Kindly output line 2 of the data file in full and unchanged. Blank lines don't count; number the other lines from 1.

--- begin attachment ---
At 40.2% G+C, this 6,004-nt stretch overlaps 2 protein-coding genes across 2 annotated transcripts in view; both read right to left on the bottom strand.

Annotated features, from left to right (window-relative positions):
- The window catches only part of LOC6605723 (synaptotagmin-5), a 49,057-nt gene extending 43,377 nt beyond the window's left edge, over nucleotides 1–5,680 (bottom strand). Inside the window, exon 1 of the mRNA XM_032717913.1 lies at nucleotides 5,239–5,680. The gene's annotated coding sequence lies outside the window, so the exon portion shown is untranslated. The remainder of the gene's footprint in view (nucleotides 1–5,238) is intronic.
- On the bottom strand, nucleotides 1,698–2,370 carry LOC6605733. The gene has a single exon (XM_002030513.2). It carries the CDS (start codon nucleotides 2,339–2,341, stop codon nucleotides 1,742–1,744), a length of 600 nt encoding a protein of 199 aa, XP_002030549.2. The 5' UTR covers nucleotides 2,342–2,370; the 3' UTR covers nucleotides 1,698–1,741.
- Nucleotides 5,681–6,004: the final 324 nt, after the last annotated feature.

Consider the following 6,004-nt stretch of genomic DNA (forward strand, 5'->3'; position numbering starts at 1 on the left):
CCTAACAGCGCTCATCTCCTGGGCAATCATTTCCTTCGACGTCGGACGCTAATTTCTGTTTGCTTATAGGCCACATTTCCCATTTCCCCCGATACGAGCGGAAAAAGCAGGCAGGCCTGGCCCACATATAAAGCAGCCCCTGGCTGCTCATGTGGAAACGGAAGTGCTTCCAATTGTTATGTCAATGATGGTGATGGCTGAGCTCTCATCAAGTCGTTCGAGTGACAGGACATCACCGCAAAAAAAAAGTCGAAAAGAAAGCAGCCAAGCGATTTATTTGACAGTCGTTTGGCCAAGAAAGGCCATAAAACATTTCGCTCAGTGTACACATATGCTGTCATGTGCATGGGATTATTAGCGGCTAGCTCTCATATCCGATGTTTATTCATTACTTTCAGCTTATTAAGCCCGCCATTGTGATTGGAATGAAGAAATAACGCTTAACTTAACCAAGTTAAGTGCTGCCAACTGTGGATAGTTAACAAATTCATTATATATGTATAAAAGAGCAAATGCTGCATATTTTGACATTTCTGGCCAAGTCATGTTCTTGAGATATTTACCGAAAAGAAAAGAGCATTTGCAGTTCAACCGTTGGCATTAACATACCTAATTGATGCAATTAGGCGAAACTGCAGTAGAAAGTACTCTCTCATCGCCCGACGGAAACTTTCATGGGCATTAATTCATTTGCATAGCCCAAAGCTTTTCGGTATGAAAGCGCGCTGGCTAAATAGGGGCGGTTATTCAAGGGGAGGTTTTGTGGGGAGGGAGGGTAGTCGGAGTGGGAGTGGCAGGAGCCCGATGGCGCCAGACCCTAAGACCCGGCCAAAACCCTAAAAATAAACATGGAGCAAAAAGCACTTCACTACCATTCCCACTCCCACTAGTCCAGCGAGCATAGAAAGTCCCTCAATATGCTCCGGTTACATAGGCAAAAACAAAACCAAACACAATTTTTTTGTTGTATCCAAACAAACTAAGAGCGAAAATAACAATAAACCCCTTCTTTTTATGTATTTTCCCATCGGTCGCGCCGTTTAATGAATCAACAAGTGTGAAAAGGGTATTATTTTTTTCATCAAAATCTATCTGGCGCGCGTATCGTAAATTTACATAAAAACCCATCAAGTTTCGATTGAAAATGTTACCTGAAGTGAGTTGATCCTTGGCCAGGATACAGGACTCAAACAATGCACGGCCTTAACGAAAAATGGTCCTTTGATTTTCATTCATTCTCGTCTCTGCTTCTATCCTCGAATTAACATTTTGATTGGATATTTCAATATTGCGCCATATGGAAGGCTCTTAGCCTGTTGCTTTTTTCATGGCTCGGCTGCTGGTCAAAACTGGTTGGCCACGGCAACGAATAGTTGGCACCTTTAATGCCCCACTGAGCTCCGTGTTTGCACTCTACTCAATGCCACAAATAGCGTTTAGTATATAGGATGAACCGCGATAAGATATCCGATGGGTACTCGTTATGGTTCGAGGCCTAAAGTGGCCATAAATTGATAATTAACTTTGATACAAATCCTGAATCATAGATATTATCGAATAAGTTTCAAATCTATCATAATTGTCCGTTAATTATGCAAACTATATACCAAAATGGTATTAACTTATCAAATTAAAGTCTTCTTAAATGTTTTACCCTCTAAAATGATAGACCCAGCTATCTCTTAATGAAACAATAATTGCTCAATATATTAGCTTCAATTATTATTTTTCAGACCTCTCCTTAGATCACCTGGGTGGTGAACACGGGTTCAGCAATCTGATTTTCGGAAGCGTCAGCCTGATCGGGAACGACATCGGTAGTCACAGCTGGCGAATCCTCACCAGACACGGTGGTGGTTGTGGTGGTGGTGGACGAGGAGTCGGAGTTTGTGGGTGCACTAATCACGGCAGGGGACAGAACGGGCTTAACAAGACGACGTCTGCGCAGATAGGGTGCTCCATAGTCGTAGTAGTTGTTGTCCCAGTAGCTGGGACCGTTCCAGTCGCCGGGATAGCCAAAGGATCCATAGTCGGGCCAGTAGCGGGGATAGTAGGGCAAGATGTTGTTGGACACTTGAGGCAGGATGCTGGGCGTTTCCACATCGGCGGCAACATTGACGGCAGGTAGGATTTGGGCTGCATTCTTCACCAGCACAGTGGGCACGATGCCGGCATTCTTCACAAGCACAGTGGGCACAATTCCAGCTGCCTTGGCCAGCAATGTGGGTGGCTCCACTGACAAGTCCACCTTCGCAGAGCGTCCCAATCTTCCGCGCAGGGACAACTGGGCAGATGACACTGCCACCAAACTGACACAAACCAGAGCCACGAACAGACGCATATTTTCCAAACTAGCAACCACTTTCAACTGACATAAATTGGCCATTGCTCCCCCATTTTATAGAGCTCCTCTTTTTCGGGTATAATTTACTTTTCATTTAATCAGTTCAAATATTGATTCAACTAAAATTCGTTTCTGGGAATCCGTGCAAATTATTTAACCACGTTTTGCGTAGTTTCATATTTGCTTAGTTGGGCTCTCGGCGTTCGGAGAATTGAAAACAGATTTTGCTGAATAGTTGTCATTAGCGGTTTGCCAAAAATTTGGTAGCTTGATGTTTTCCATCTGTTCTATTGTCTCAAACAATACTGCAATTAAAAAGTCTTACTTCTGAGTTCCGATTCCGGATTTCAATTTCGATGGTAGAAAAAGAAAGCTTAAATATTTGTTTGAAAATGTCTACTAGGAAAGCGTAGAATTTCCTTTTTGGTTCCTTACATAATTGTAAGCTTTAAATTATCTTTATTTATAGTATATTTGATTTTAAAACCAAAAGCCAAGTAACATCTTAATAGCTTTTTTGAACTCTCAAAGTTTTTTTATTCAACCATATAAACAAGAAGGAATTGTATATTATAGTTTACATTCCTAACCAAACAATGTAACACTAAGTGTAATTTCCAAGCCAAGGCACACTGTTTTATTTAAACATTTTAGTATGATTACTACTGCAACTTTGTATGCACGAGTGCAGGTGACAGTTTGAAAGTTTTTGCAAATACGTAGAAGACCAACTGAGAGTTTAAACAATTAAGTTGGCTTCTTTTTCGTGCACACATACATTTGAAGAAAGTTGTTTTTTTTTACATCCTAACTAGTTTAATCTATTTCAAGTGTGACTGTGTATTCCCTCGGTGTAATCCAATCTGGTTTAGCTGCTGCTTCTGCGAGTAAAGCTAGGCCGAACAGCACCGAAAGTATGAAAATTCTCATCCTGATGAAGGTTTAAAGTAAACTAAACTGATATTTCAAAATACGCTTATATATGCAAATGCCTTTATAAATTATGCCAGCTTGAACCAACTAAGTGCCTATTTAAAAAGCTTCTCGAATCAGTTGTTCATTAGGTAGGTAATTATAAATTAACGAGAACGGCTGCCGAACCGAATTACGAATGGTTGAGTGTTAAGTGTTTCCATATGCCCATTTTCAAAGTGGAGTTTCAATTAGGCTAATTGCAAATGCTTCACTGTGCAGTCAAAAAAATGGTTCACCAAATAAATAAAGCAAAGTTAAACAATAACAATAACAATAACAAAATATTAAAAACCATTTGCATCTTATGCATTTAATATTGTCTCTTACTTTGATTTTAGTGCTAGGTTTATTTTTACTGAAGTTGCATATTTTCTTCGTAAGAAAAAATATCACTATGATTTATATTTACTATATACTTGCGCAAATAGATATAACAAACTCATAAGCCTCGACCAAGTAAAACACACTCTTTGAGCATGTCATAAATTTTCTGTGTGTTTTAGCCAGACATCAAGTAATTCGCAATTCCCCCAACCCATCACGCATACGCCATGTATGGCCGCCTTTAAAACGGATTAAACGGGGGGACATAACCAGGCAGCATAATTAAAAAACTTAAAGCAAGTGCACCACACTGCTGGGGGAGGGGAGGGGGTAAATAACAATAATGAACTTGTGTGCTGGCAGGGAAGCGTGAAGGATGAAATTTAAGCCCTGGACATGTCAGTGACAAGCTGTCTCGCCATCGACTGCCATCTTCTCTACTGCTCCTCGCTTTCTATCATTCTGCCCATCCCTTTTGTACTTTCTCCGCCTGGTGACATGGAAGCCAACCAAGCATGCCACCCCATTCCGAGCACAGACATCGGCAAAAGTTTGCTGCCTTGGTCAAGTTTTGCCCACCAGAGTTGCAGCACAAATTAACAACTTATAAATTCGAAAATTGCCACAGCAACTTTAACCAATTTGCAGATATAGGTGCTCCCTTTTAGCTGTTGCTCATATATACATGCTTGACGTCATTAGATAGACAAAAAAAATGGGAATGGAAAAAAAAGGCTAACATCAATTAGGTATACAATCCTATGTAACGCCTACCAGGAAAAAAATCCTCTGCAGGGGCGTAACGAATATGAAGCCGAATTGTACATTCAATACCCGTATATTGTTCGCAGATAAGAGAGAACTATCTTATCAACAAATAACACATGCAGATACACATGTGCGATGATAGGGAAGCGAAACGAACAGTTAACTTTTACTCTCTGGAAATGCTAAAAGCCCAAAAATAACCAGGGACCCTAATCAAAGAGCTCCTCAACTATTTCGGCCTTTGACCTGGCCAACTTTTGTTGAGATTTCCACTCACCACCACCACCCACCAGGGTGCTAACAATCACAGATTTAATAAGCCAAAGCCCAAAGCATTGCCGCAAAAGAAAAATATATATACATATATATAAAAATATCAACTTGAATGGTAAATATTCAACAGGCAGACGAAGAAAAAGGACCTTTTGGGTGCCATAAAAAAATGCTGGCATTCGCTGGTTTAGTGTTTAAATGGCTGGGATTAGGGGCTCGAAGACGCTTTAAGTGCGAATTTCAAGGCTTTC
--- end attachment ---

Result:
Annotated features, from left to right (window-relative positions):